When using Bitcoin, people enjoy a high level of anonymity even though it is possible, with enough legwork, to trace bitcoins back to their previous owners. Meddlesome banks, governments, and other intermediaries can't interfere with online poker deposits via Bitcoin like they can with transactions involving credit cards, wire transfers, and other payment processes.
Nothing's perfect, and this is the case with Bitcoin as well. There are a few niggling issues that every Bitcoin poker player must come to terms with. None of them are deal-breakers, but they are things that those who intend to jump aboard the Bitcoin bandwagon ought to be aware of.
It's not uncommon for Bitcoin prices to change by more than $100 in a single day. Fortunately, it's possible to avoid holding bitcoins for lengthy periods of time. Anyone can buy bitcoins, transfer them to their wallet, and then make a deposit to an internet poker room within a few hours. The deposit will (at most sites) be converted into USD or another government-backed fiat currency, eliminating the risk of price fluctuations while the money remains in the user's account. Then when the player wishes to make a withdrawal, the funds are converted back into Bitcoin at the then-prevailing exchange rate. All that remains to be done to liquidate the bitcoins is to move them to a wallet and then to an exchange where they can be sold.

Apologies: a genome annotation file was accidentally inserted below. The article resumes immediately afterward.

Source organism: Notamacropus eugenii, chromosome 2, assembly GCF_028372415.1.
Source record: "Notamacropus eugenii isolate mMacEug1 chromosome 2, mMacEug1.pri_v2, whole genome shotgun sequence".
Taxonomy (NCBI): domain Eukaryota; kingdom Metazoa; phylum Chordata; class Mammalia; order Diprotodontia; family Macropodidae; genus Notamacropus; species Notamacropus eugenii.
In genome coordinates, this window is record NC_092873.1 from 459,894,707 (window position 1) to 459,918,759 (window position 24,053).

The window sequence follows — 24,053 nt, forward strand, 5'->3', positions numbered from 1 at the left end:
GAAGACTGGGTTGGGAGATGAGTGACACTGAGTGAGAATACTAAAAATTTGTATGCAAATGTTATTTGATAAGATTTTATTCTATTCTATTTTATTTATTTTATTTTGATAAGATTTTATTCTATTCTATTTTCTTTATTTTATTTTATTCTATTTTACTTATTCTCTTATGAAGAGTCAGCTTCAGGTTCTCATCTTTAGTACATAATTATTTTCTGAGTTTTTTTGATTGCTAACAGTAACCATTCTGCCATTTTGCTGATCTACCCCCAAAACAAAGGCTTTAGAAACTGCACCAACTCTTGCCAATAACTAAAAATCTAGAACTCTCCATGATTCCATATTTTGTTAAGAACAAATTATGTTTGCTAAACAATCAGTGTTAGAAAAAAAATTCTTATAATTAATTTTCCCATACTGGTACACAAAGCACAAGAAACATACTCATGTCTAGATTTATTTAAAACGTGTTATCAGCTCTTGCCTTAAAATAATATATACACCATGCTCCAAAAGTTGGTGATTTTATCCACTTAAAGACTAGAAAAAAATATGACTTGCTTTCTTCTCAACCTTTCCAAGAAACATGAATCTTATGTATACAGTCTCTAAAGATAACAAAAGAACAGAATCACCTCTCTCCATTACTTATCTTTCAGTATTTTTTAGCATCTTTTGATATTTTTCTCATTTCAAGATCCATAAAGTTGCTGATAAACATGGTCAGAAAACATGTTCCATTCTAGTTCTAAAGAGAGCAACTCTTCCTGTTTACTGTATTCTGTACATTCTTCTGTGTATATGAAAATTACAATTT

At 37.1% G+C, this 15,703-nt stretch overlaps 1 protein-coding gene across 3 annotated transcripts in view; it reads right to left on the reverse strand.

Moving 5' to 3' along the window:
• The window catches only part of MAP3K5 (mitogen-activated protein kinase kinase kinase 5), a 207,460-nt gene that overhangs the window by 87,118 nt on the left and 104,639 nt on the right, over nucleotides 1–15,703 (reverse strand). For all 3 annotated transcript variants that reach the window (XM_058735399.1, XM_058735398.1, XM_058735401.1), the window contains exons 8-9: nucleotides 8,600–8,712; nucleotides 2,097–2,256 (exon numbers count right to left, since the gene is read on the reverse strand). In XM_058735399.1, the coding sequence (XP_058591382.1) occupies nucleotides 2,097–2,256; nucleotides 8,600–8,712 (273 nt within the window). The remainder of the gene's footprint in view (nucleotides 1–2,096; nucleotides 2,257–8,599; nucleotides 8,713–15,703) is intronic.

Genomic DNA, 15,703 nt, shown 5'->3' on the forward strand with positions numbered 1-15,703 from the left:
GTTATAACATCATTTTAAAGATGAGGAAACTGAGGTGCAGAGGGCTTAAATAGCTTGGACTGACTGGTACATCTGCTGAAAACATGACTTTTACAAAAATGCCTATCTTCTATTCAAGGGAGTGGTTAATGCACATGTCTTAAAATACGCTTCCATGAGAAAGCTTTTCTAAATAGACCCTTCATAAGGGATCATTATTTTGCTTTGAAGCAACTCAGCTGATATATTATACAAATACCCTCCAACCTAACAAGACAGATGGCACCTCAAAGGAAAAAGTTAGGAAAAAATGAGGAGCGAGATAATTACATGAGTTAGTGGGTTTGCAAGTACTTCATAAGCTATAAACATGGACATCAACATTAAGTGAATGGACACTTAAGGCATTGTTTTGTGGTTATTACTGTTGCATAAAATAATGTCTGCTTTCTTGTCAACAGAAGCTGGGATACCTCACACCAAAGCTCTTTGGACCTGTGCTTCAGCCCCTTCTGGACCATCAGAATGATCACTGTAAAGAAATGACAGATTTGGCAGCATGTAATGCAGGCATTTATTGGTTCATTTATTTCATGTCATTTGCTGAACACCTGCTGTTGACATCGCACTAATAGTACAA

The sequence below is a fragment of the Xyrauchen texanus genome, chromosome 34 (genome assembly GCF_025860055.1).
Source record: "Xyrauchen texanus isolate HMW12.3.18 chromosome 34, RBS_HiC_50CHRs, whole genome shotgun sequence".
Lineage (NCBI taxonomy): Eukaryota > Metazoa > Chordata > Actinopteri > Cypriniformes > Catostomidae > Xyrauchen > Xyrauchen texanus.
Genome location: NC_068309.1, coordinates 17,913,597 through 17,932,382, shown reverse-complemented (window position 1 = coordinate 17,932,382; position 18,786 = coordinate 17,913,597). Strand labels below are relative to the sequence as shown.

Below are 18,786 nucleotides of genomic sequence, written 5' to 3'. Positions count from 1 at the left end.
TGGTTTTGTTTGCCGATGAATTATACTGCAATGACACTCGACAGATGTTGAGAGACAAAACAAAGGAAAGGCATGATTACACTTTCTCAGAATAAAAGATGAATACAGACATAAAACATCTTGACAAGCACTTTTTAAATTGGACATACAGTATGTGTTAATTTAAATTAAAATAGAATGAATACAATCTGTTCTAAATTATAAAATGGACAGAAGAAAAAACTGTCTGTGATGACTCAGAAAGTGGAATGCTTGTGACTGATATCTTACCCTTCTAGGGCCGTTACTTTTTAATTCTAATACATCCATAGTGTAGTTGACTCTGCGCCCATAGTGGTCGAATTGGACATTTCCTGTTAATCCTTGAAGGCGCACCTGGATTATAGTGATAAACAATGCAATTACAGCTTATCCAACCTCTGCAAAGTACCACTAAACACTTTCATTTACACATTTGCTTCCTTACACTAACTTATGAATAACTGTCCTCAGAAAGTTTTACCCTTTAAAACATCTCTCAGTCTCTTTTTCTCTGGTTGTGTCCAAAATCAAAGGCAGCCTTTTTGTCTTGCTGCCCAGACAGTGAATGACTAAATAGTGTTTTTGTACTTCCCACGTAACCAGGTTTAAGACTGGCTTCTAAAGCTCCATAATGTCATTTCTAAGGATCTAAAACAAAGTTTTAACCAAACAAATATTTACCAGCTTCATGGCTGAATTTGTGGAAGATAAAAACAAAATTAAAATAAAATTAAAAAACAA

Bitcoin movements aren't handled by the network in the order in which they were received. Neither are they prioritized according to the amount of coins involved. The way it works is that Bitcoin miners can accept or avoid any transaction. To encourage them to include transactions in the next block, most individuals pay them a voluntary miners fee on top of the actual value of the bitcoins being transferred. Modern Bitcoin wallets can calculate the appropriate fee automatically, but this is more black magic than science. Even with the payment of the recommended fee, any given transaction could take days to be confirmed despite the fact that it usually doesn't take anywhere near this long.